An Institute of Environmental Management and Assessment (IEMA) survey of environment and sustainability professionals has revealed that most think that the UK’s membership of the European Union is positive for business and has benefitted from EU environment and climate policy.
The online poll garnered the views of over 1500 professionals on various aspects of UK/EU environmental policy. 78% of respondents felt that the UK played an influential role in the development of EU environment and climate policy, while 82% believed that EU membership gives the UK more clout on the international stage and able to exercise its influence on environmental issues by working with the other member states.
A huge majority of IEMA members (82%) concurred that EU membership gave a more effective, stable political landscape both for businesses and the environment over the medium to longer term.
In total, 70% said they feel that the UK voting to leave the EU would have a negative effect on their organisation; 10% a positive effect and 20% no effect.
When examining the impact on the environment and sustainability profession overall 74% felt it would have a negative effect, 7% positive and 19% no overall effect.
IEMA’s Chief Policy Advisor Martin Baxter said today: “Environment and sustainability professionals frequently cite policy certainty as being a key enabler of investment for long term improvement programmes. Whichever way the vote goes, it is crucial to maintain long-term policy stability and continuity in the areas of environment and climate change”.
The survey also looked at the how the UK could best achieve its long-term climate change targets. Over half (57%) of IEMA members thought that the UK was more likely to hit its long-term carbon emission targets as a member of the EU; 29% thought membership wouldn’t affect its chances and 14% felt that the UK could achieve them independently.
The UK set itself a 2050 target to cut emissions of greenhouse gases by 80% in comparison with 1990 levels, with a legally binding target of a 35% emissions cut by 2020, as part of the Climate Change Act 2008.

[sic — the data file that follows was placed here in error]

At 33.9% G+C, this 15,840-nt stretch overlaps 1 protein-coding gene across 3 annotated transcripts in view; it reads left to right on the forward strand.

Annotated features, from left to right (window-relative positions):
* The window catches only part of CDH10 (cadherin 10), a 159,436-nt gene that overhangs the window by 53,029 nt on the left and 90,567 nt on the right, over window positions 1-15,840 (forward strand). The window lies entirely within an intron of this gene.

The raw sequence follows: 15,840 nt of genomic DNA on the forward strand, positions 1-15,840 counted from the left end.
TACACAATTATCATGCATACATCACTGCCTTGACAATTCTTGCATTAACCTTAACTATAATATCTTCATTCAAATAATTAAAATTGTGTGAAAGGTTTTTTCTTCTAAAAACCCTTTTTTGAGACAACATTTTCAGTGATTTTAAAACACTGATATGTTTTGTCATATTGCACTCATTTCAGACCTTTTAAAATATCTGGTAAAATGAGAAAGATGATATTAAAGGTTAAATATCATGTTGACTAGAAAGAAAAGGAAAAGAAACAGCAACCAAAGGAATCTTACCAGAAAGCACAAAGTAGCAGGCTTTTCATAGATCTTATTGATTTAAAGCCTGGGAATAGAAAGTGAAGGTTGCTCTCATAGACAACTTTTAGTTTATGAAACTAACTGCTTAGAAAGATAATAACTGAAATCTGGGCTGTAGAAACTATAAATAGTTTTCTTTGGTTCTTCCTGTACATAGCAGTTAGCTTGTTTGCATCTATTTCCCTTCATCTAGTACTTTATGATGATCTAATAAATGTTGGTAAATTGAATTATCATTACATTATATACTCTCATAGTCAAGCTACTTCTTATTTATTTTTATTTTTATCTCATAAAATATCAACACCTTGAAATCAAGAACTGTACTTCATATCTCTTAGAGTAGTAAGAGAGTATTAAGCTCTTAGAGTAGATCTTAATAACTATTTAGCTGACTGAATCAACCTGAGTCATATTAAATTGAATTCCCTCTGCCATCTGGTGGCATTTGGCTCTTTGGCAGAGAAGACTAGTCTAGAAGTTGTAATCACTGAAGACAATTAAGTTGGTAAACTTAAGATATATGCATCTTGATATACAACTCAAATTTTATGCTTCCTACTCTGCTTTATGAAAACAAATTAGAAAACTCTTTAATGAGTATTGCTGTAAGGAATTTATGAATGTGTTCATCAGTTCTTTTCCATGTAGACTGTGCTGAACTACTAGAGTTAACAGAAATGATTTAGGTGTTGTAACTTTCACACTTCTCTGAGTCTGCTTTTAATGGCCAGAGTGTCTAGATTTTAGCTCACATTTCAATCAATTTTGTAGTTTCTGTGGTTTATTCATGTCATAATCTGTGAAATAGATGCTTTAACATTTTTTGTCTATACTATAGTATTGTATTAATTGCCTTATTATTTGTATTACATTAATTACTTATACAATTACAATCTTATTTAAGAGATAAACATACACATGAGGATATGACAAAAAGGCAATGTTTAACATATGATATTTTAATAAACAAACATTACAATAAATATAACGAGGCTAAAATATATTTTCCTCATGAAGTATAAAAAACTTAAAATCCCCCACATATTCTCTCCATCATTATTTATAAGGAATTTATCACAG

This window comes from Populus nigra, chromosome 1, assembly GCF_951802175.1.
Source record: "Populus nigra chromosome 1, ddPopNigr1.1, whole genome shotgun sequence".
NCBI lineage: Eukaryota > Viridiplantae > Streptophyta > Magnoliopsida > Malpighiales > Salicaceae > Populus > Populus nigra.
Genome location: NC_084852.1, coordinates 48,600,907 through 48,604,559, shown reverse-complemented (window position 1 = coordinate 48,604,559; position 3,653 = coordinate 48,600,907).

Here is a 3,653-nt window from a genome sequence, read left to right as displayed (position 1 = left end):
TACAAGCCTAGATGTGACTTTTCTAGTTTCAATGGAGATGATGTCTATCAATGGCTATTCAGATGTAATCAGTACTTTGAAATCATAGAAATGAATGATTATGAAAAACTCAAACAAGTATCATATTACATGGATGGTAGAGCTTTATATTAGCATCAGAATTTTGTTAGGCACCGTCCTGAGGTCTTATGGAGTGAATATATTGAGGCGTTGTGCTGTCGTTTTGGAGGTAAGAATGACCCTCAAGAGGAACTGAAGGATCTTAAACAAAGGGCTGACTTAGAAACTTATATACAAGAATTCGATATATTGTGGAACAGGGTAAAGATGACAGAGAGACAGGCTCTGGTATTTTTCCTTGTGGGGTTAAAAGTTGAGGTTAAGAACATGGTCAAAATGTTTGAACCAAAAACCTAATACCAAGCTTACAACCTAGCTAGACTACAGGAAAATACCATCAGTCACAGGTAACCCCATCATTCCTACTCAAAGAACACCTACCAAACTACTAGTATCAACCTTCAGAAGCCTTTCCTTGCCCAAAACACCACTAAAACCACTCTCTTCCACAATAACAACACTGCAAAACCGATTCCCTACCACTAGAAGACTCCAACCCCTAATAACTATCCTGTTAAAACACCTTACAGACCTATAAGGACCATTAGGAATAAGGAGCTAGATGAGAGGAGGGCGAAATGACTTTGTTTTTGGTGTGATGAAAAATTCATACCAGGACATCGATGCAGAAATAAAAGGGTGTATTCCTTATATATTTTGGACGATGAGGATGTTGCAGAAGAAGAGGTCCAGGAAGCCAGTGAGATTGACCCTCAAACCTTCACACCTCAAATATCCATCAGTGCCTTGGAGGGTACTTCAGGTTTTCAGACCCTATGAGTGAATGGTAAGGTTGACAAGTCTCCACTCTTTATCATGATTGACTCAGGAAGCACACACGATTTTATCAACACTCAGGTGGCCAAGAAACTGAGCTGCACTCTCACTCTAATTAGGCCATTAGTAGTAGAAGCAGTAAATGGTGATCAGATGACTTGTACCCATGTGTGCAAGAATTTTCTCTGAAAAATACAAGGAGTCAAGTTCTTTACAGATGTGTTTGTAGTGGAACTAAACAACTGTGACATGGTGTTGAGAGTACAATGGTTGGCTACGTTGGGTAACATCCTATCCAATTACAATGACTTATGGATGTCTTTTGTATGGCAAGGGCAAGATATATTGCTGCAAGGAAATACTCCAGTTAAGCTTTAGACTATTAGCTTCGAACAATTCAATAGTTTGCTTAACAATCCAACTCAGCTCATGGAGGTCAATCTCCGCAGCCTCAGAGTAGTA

The European Union also agreed a legally binding objective that at least 20% of the EU’s total energy requirements would come from renewables by 2020; the UK’s national target is 15% renewable energy by 2020.
The survey asked its members to consider the UK carbon and EU renewable energy 2020 targets:
45% said that the renewable energy target is consistent with, and contributory to, the UK achieving its 2020 GHG emissions reduction target in a cost effective way
40% think UK implementation of the renewable energy target could be achieved more cost effectively that current policy is delivering, and is therefore making achievement of the 2020 GHG target more expensive than it needed to be.
15% think that the renewable energy target imposes additional unnecessary costs; there are cheaper ways for the UK to achieve its 2020 GHG emissions target.
Environment and sustainability professionals were asked to consider the Energy Saving Opportunity Scheme (ESOS). This scheme carries out the requirements of the EU Energy Efficiency Directive aimed at helping larger businesses to cut energy consumption, costs and emissions.
Members with experience of ESOS responded:
- 19% led to cost effective energy savings that would not have been achieved without ESOS.
- 50% gave information on where cost-effective energy savings can be made, but which have yet to be implemented.
- 31% required energy audits and reviews being undertaken that have not highlighted opportunities for cost-effective energy savings.